JANUARY 31, 2020 — When Wayne Gonzales ’11 rang the closing bell with his company at the NASDAQ Marketsite on Wall Street in New York City, he knew it was a moment that confirmed the long days, hard work and sacrifices he had made since his time being raised in a single parent home. He reflects that this will one day be a story he shares with grandchildren every time they come to visit.
Gonzales had risen from a first-generation college student with many challenges to join USIO, a top financial firm where as a vice president he uses his UTSA criminal justice degree to sniff out fraud in the financial industry.
This Roadrunner wants to not only inspire his future grandchildren but also the underserved Hispanic students in San Antonio.
We sat down with him to ask a few questions.
Can you describe your family’s economic situation when you were a child?
Growing up was tough! I am an only child and grew up in a single-parent home. My mom worked three jobs for as long as I can remember, and there were plenty of times where that wasn’t enough. I remember times where I had to pretend I wasn’t hungry, just so that my mom could eat and not sacrifice her food for me. It was truly heartbreaking, but it taught me about true, unconditional love and sacrifice.
—WAYNE GONZALES ’11,
What gave you hope that you could one day have a college degree?
When I was a teenager I realized that it was up to me on how my family’s legacy continues. Being an only child, the continuation of the family bloodline is my sole responsibility. I knew that the only way I could change the trajectory of my family’s future was to better myself.
Can you tell us the most important books you’ve read since leaving college and becoming a professional?
As a college student, what challenges did you face as a first-generation student?
There were many challenges along the way. Wondering if you were as good, as smart or as worthy of some of the more privileged students. My greatest challenge was not letting my mom down. I had made it this far and it gave my mom hope. I think every first-generation student can feel the weight of that challenge.
What advice to you have for underserved Hispanic students who are just beginning their journey to get an education?
First and foremost, know you belong here. Some people are going to try and get in your head to convince you that you do not belong in their space. You do.
Secondly, choose a major you love. When you are passionate about something, the energy and drive you display will separate you from the pack and help you to land that dream job.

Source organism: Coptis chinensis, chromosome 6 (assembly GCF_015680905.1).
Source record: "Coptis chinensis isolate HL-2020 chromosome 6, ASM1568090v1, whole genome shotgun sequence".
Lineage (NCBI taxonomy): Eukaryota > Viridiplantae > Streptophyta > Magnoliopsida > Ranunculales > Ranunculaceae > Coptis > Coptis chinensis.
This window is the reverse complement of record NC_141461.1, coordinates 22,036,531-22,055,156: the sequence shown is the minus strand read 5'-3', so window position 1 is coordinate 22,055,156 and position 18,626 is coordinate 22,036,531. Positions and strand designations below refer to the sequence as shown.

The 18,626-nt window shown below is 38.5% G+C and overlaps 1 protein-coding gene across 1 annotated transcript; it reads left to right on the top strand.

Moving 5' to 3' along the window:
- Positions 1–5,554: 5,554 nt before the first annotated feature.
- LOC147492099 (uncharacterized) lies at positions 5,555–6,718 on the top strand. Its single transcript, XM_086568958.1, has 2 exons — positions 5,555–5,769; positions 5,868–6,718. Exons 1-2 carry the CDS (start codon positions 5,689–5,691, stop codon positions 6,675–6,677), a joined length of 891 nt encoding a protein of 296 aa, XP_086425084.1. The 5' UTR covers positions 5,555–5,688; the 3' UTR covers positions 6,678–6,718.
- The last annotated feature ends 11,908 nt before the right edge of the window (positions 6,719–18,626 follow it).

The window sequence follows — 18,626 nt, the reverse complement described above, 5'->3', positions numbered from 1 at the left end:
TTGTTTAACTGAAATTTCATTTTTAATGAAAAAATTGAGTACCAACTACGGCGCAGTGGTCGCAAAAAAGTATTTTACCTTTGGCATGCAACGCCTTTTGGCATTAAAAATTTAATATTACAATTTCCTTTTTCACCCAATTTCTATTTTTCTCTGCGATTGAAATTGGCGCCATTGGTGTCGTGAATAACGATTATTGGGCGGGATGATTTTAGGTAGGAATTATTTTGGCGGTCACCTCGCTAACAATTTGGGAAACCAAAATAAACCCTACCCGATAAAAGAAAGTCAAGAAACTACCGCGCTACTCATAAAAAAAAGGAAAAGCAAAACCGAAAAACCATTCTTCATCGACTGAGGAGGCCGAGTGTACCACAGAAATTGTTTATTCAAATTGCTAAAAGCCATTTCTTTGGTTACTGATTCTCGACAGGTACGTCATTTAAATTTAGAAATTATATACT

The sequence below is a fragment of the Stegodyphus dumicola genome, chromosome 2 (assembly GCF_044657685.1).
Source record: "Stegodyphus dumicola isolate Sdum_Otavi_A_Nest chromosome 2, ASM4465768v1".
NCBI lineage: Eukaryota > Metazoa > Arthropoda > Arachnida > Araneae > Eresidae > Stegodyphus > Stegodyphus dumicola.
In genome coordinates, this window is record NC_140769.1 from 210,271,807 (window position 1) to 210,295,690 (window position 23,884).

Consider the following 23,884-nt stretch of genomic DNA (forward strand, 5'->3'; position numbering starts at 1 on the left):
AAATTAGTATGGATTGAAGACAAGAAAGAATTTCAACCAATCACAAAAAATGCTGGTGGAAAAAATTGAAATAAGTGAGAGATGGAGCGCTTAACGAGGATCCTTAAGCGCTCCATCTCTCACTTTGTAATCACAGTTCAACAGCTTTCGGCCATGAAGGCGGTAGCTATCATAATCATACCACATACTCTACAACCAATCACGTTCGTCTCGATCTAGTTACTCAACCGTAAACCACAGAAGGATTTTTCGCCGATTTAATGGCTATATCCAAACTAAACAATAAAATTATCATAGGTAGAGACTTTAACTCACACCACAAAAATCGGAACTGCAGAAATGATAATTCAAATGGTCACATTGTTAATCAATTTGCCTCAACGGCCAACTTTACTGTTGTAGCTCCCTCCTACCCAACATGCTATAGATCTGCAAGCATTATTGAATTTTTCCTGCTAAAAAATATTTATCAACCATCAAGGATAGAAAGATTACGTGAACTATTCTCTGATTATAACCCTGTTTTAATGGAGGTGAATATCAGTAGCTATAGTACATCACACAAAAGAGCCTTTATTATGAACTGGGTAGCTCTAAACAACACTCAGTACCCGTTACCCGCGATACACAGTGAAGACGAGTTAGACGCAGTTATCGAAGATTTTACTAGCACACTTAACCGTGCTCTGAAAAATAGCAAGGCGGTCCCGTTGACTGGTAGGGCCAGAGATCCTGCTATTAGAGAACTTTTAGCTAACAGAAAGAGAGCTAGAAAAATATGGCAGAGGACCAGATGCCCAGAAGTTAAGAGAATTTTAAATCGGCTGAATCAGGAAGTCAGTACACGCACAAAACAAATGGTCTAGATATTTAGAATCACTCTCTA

Remember, hard work trumps everything. Your discipline, work ethic and sacrifice will be worth it in the end. At UTSA, I learned that no one is going to just hand me what I want. I have had to work hard for it.
What else did you learn at UTSA?
Some of my most valuable UTSA experiences weren’t academic. They were all about people—relationships, social skills, respect, pride, compassion and realizing my full potential. Most importantly, UTSA taught me leadership, how to learn from failure, and the importance of giving back.
Four years ago you said, “I may have been the first person in my family to go to college, but when the time comes for me to have my own family, they’re going to be Roadrunners. It is that simple.” Do you still feel that way?
Absolutely. Birds up!
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The University of Texas at San Antonio is dedicated to the advancement of knowledge through research and discovery, teaching and learning, community engagement and public service. As an institution of access and excellence, UTSA embraces multicultural traditions and serves as a center for intellectual and creative resources as well as a catalyst for socioeconomic development and the commercialization of intellectual property - for Texas, the nation and the world.
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UTSA is a proud Hispanic Serving Institution (HSI) as designated by the U.S. Department of Education.
The University of Texas at San Antonio, a Hispanic Serving Institution situated in a global city that has been a crossroads of peoples and cultures for centuries, values diversity and inclusion in all aspects of university life. As an institution expressly founded to advance the education of Mexican Americans and other underserved communities, our university is committed to ending generations of discrimination and inequity. UTSA, a premier public research university, fosters academic excellence through a community of dialogue, discovery and innovation that embraces the uniqueness of each voice.